I'll acknowledge the hands that are up if you'll just give me a moment. I would like to lead with a statement.
I would like to provide a short summary with regard to the mandate of this committee. One of the observations I made during our last discussion concerning motions was that there seems to be some confusion around what exactly this committee exists to do.
Given the title of this committee, I think it can be assumed that we have the ability to look at anything having to do with ethics or anything having to do with privacy, and that actually isn't the case. I'd like to take a moment to describe exactly what the mandate of this committee is, if you'll indulge me, and we will move forward from there.
You have a document from the analysts. I have discussed this further with them. It is a document called “Background Information”, which was sent to every single one of you. “Work for the committee” is the subject. Within that, the mandate of this committee is described, including the four commissioners and what they exist for.
The first page within that document describes how matters can come about or come under study by this committee. There are two ways. One, issues can be referred by the House of Commons, such as, let's say, a piece of legislation. We would have the responsibility of studying that. The second way things can come to this committee, of course, as you know, is through members of the committee. You can put forward motions and then we would accept them or not accept them for study, based on the will of this committee.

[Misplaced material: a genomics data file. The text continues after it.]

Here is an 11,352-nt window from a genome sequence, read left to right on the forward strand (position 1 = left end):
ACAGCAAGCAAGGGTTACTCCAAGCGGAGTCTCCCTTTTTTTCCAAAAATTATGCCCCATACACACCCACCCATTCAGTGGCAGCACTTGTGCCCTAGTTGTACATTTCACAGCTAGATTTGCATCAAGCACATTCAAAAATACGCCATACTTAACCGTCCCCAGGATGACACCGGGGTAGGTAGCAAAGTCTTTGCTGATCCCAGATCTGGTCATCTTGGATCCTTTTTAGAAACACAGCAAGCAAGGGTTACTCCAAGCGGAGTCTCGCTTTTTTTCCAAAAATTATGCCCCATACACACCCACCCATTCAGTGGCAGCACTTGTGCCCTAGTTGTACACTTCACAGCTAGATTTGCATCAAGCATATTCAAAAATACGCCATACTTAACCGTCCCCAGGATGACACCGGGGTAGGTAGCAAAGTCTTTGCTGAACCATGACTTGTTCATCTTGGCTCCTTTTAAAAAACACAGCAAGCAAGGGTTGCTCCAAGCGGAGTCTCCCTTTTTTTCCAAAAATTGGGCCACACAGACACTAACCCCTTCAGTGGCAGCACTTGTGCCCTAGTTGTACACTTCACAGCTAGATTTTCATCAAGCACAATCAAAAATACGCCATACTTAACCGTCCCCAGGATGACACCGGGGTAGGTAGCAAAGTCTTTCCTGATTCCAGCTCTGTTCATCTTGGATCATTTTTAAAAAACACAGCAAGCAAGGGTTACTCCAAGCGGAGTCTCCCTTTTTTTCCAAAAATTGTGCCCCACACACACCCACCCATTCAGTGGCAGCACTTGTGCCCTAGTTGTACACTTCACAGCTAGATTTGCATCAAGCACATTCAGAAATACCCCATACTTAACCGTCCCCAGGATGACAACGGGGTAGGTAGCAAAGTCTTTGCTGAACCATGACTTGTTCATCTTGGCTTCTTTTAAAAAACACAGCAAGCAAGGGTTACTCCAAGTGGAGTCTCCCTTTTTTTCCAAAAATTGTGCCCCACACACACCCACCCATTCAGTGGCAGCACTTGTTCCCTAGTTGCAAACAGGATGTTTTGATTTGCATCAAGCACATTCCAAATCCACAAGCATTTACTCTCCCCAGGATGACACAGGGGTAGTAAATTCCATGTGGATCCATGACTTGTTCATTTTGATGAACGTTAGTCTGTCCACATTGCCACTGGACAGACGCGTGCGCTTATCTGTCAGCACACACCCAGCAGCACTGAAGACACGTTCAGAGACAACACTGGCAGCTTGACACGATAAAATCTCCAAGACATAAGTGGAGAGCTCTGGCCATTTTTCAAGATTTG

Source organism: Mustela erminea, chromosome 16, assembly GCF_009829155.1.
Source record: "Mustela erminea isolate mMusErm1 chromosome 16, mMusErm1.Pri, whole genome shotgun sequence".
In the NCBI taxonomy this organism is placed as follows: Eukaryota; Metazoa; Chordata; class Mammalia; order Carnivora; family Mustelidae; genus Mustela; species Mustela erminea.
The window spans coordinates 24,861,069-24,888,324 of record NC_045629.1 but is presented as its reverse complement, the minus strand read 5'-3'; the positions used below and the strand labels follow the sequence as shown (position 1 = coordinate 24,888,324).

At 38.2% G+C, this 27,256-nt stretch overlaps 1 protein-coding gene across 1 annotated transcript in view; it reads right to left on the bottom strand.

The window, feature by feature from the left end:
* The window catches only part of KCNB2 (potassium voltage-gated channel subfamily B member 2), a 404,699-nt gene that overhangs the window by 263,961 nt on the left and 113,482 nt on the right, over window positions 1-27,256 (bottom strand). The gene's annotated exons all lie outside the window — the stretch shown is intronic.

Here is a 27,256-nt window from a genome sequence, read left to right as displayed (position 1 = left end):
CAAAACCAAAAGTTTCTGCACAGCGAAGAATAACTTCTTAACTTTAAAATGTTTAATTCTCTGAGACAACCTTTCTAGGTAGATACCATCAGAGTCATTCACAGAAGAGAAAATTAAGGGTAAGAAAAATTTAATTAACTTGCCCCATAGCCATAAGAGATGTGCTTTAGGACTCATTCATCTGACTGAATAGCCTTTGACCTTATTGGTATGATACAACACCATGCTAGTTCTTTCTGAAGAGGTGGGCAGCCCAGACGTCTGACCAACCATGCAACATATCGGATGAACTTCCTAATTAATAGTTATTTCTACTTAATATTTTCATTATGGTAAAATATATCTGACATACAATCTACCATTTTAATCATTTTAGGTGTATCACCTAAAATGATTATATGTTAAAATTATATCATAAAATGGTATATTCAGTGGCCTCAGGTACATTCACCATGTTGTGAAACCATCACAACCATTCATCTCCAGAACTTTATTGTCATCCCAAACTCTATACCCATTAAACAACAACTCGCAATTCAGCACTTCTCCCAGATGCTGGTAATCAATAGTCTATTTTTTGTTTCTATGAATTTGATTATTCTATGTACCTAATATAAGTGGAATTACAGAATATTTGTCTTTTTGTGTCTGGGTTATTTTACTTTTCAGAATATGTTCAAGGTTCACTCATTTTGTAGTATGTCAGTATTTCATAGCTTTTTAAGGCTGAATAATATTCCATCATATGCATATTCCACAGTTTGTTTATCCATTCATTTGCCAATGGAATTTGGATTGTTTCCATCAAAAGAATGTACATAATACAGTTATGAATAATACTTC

With regard to the mandate, the committee actually studies and reports based on the four commissioners who exist. Of course, the commissioners are the Information Commissioner of Canada, the Privacy Commissioner of Canada, the Commissioner of Lobbying of Canada and the Conflict of Interest and Ethics Commissioner.
Based on the document that the analysts have provided, which I'm going to briefly go through, if you'll indulge me, paragraph 108(3)(h) of the Standing Orders says that the committee's mandate is to study matters related to the officers I've just listed: the Office of the Information Commissioner of Canada, the Office of the Privacy Commissioner of Canada, the Office of the Commissioner of Lobbying of Canada and the Office of the Conflict of Interest and Ethics Commissioner.
Pursuant to the Conflict of Interest Act, matters related to the Conflict of Interest Code for Members of the House of Commons are studied by the House of Commons Standing Committee on Procedure and House Affairs. That's an important distinction to understand. There are times when it is appropriate to bring matters to this committee, and there are other times when they are actually best sent elsewhere, for example to PROC, the Standing Committee on Procedure and House Affairs.
Further to this, when we look at the mandate of the four different commissioners, we can see that the Information Commissioner of Canada helps individuals and agencies that believe institutions have not respected their rights under the act. The Information Commissioner of Canada ensures that the rights of federal institutions and concerned third parties are respected. The commissioner ensures compliance with access to information. I leave that with you.
The mandate of the Office of the Privacy Commissioner of Canada covers the personal information-handling practices of government institutions and the Personal Information Protection and Electronic Documents Act, PIPEDA, which deals with how private sector organizations protect this information.
This is an important distinction, if I may take a moment to stop here. The Privacy Commissioner of Canada is not restricted to public office holders only, nor to federal institutions. The Privacy Commissioner of Canada, under PIPEDA, can take on the responsibility to look into private sector matters. The scope of privacy is larger than that of the other three commissioners, and that's an important thing for this committee to be aware of. Where we have a fairly small mandate, perhaps, from the other three, privacy expands it.